For much of the material in this essay I am indebted to online musicologist ‘Sean’, who also brought Jibbs McCallister to my attention.
In October 1972, 37 years to the day last week, a temporary worker brought in to the Yazoo offices to catalogue a job-lot of donated shellac sides failed to extinguish a cigarette correctly and, in what has now become known as the Great ’72 Barn Fire (although it was no barn but a lock-up in the West Village), an entire department of Yazoo’s archive was destroyed. It could have been worse, or so many have observed. Once the smoke cleared, almost all the destroyed records came from the section named ‘Problematic’. These were the scratched records, the poor performances by forgotten jug and hoss-tube artists, the discs without labels and, famously, a near-complete set of White Star shellacs by Jibbs McCallister. Rumours persist that this was no accident.
Exactly. McCallister is as forgotten today as he was notorious in his time. In the categorisation frenzy of the 60s folk revival Jibbs was most commonly referred to as a Zydeco fiddle player but even this apparently simple piece of information crumbles when examined. The reference originates from a taped interview with folklorist Stuart Palmer. Palmer asks Jibbs what style he plays and Jibbs, slurring, apparently replies ‘Zydeco fiddle’ but recent digital analysis has suggested he may have said ‘psycho fiddle’ or even ‘zygote feel’ although the latter theory has few adherents within professional studies (Greil Marcus excepted).
Jibbs claimed variously to have been born in Peu Menteur, Croix Saint Nulle-part and Beletteville in Louisiana. His race was never successfully established and Jibbs appears to have adjusted his mannerisms according to his audience or in relation to the various legal and criminal representatives that dogged his travels. His only recorded reference to race is a claim that he was ‘one of them injuns’. In what is believed to be the earliest representation of Jibbs, in an etching submitted as evidence in a court case by illustrator Esau Mallory titled ‘The Last Time I Saw My Good Hound, Nutmeg, Alive, Jibbs seems unambiguously Caucasian although this may be due to the conventions of the time. The etching is reproduced above.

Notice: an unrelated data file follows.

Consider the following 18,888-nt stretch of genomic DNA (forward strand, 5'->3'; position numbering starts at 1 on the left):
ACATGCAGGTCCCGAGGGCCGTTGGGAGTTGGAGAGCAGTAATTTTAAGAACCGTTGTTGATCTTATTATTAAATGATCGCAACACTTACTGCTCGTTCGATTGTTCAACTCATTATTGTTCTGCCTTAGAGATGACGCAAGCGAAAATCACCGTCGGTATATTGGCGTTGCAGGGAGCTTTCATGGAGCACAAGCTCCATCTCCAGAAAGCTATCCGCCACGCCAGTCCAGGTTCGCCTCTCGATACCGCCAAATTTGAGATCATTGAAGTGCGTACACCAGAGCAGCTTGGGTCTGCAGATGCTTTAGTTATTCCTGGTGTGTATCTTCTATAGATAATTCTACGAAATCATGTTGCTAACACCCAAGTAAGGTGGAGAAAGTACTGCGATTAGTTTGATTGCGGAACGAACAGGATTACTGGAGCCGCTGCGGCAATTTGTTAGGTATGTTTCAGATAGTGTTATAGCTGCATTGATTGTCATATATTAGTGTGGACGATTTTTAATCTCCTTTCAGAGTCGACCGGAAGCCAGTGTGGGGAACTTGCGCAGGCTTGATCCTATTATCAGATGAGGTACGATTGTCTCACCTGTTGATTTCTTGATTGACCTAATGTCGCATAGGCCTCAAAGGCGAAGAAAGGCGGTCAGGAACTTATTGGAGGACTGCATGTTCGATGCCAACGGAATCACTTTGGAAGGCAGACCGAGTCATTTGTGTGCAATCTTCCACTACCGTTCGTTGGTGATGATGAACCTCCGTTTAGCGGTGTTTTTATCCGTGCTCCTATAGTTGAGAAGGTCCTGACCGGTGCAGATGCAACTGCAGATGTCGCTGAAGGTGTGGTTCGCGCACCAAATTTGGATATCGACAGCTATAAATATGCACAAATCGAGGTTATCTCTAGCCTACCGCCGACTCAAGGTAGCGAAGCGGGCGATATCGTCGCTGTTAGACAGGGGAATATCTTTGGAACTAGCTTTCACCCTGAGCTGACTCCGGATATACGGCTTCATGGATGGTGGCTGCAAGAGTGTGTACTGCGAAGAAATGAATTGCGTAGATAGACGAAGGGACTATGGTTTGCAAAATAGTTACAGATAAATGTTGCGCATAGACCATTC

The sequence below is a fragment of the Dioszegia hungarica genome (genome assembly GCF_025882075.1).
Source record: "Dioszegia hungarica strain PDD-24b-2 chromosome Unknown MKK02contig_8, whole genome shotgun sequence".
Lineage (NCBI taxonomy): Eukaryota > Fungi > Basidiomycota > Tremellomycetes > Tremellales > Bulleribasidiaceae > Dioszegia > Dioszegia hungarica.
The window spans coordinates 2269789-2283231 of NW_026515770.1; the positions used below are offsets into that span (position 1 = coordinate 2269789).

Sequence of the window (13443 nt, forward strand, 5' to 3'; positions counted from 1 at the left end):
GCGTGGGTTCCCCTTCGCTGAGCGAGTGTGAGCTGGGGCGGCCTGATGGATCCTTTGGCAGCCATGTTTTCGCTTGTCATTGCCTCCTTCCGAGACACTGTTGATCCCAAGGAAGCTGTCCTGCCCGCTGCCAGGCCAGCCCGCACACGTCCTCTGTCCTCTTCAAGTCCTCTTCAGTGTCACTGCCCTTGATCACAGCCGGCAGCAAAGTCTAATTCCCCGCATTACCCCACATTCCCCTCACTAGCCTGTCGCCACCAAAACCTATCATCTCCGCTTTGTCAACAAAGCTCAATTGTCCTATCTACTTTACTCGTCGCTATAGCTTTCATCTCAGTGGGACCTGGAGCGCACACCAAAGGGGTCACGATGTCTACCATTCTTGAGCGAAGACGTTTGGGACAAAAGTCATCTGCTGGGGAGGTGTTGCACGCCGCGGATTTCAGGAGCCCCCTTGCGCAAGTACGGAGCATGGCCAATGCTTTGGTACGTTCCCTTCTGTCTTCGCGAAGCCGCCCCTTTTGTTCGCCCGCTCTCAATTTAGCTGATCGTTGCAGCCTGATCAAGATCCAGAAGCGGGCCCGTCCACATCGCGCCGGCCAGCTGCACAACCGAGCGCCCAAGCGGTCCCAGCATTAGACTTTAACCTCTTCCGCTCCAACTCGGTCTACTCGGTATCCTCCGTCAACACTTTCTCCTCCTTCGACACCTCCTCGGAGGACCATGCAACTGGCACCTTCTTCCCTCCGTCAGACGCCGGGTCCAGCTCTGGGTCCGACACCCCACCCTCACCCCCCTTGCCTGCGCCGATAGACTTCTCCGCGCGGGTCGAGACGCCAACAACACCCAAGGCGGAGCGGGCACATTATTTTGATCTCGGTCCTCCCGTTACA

What is agreed upon is that Jibbs developed an extraordinary style and idiosyncratic fingering, visible on a post-war amateur film from Jukin’ Sam’s. Or so goes the received wisdom. True, Jibbs developed some ingenious techniques and posterity has been kind and attributed this to the desire for musical innovation but the fact is that Jibbs wanted to unsettle his rivals. The fingering was altered to confuse and he would detune by a quarter-tone so that anyone trying to play along would sound incompetent
For this reason, Jibbs’s influence has not been wide. Those of his contemporaries who were not put off by these strategies were often physically threatened. In a non-released cut from his only Library of Congress session, Jibbs breaks off from the middle section to Sweet Lindy Be My Undertaker, shouting ‘don’t be peepin’ at my goddamn fingers,’ to John Lomax. The sound of scuffling follows.
This unfortunate incident introduces perhaps the biggest reason for McCallister’s historical occlusion. He was renowned for what Lomax would later describe as ‘a belligerent, drunken lasciviousness and avariciousness that almost deterred one from the charm of his fiddling’. There were ugly fights over billing at Newport ’64 where, as Dave Van Ronck observed, ‘It’s a brave man who pisses in Dock Boggs’s banjo’.